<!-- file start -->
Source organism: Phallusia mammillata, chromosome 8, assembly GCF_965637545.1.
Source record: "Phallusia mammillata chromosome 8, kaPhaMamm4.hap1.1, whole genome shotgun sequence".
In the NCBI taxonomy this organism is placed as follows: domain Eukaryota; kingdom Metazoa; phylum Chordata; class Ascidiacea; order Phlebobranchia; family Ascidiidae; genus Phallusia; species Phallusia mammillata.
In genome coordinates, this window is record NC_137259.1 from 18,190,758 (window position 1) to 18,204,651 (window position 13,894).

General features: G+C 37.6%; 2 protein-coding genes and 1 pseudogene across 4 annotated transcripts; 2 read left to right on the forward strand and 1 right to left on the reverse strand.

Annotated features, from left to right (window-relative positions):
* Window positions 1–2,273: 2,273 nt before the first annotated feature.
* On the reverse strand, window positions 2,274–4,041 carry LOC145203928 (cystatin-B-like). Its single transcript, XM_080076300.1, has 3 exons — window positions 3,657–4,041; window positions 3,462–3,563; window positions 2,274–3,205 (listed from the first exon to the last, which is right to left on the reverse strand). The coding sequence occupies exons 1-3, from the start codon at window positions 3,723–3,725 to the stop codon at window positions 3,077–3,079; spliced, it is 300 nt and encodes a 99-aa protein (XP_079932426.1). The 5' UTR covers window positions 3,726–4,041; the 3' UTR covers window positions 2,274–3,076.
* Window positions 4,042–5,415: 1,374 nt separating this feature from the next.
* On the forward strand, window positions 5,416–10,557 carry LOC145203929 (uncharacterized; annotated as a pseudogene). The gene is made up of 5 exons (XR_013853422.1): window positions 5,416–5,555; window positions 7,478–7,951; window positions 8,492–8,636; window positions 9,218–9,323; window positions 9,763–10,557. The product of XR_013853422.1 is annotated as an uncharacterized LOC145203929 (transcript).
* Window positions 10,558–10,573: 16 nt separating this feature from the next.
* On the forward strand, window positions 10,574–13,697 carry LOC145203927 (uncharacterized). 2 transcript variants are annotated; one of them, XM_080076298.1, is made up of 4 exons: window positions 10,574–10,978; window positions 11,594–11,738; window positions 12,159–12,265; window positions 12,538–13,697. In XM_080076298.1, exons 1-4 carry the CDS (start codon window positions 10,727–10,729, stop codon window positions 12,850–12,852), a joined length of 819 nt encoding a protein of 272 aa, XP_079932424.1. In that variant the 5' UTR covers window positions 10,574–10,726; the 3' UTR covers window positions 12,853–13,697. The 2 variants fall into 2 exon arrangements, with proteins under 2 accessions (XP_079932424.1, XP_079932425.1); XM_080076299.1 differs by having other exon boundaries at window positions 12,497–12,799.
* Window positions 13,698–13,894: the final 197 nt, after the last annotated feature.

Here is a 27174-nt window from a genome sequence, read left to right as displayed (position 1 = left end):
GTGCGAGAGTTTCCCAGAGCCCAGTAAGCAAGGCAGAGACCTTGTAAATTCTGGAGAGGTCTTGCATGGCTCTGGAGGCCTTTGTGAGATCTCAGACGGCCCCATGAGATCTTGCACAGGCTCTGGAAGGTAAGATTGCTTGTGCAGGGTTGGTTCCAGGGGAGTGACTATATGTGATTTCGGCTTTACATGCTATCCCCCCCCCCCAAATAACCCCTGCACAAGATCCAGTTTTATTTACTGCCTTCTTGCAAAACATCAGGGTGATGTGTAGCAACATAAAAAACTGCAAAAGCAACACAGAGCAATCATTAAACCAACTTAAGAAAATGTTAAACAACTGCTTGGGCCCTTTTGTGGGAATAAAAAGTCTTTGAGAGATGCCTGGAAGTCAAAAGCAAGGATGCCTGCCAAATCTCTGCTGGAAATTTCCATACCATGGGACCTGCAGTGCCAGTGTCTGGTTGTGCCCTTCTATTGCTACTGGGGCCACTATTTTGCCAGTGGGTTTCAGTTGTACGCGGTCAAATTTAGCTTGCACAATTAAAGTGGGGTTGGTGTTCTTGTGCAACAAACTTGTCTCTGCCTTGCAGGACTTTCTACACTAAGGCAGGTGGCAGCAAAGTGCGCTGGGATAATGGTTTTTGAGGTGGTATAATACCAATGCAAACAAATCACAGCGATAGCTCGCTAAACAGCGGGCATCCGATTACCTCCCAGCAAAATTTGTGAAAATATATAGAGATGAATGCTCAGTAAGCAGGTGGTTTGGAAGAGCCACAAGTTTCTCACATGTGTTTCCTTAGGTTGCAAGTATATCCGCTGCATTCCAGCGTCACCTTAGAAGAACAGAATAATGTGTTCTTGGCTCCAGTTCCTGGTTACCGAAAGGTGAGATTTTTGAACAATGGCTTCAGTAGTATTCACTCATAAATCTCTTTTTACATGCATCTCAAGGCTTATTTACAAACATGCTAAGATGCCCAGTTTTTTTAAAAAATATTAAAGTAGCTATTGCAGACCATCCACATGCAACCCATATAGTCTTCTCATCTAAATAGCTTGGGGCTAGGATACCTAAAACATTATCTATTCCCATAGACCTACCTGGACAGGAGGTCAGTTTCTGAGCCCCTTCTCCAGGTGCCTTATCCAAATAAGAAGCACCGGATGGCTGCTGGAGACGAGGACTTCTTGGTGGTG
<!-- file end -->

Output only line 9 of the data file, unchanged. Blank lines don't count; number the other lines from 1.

* Window positions 4,042–5,415: 1,374 nt separating this feature from the next.